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London Coliseum

  • Music
  • Covent Garden
London Coliseum_exterior.jpg

Time Out says

This grand Covent Garden opera house is the home of the ENO

A few years ago, the London Coliseum was having as much drama offstage as on; huge funding cuts, high-profile exits, and even strikes from the chorus made it a venue in turmoil. Today, the home of the English National Opera still isn't quite as secure in its status as the Royal Opera House, London's other leading opera venue. But under new boss Daniel Kramer's regime, it's considerably cooler.  

The American-born Kramer cut his teeth on the theatre scene as well as in European opera houses, and it shows in a programme that mixes returning opera classics and edgier experiments. There have been ambitious new commissions, and link-ups with contemporary artists like Anish Kapoor. ENO is also increasingly staging work outside its home at the Coliseum, and has put its considerable mite behind musical collabs with London theatres like The Gate, Wilton's Music Hall, and Regent's Park Open Air Theatre. 

But you'll still find the traditional bread-and-butter of the ENO's line-up in the Coliseum's vast 2,359-seat auditorium, which drips with gilt and Classical-inspired statues, and has four tiers of balconied seating under a lavish domed ceiling. Built as a grand music hall in 1904 by the renowned architect Frank Matcham, was restored to its former glory in 2004 as part of an £80 million restoration.

Unlike at the Royal Opera House, all works here are performed in English, making it an accessible intro the world of opera. Stalls seats are often formidably expensive, but there are some real bargains to be found in the vertiginous heights of the gallery.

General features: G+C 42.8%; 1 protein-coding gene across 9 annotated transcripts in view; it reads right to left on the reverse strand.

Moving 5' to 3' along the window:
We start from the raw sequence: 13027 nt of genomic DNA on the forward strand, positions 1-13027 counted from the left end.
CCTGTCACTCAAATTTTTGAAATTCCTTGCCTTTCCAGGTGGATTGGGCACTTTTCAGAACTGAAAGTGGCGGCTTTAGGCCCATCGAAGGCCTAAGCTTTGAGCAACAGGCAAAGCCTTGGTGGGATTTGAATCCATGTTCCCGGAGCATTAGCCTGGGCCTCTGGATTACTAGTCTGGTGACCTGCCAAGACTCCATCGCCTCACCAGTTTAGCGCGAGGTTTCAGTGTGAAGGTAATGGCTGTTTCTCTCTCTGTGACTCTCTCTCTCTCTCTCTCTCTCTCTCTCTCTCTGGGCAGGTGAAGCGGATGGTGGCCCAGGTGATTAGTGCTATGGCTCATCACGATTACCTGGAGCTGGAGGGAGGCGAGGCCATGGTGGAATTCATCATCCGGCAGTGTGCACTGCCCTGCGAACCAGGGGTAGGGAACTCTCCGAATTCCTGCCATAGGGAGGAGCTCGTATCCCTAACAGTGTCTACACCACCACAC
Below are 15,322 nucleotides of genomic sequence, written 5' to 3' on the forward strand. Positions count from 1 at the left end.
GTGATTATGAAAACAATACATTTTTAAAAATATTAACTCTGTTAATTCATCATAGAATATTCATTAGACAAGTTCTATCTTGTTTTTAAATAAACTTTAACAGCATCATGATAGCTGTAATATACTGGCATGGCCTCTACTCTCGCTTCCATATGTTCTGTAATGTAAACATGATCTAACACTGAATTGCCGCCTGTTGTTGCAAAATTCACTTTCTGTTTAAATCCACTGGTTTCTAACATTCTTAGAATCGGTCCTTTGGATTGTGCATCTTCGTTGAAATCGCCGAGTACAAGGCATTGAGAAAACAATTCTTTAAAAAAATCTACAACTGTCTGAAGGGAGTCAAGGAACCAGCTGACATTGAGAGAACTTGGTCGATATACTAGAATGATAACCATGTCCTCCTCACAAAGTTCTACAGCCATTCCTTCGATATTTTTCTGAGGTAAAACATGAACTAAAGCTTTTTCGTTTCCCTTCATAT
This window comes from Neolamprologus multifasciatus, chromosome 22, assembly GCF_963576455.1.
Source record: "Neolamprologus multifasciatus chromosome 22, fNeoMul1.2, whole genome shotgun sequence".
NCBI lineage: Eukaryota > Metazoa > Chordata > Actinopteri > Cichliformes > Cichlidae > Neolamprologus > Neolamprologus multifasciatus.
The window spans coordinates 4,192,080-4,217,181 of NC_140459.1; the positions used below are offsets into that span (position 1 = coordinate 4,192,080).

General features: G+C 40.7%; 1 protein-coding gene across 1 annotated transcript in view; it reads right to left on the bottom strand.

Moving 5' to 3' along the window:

St Martin's Lane
Tube: Charing Cross
Opening hours:
Mon–Sat 10am–6pm , or later when a show is on
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Spirited Away

  • Drama

Stage-loving Studio Ghibli fans are being treated like never before at the moment: hot on the heels of the RSC’s hugely acclaimed ‘My Neighbour Totoro’, here comes this spectacular Japanese production of Hayao Miyazaki 2001 masterpiece ‘Spirited Away’.  Adapted for the stage by John Caird – perhaps best known as co-director of ‘Les Miserables’ – with puppets by Toby Olié, there’s so much Brit talent at the heart of the production that a transfer always seemed pretty much bolted on, and it’ll play a limited run at the vast London Coliseum as part of a wider international tour.  If none of the above makes any sense to you, Ghibli is a legendary Japanese animation studio that has produced a string of much-loved, generally fantasy-tinged features over the last several decades. ‘Spirited Away’ is perhaps the quintessential work by Ghibli head honcho Miyazaki, concerning Chihiro, a young girl who inadvertently crosses over into a world filled with strange spirits of varying friendliness. Presented in Japanese with English surtitles, Kanna Hashimoto and Mone Kamishiraishi will reprise their role as Chihiro, and the large cast will be accompanied by a live orchestra playing Joe Hisaishi’s score.

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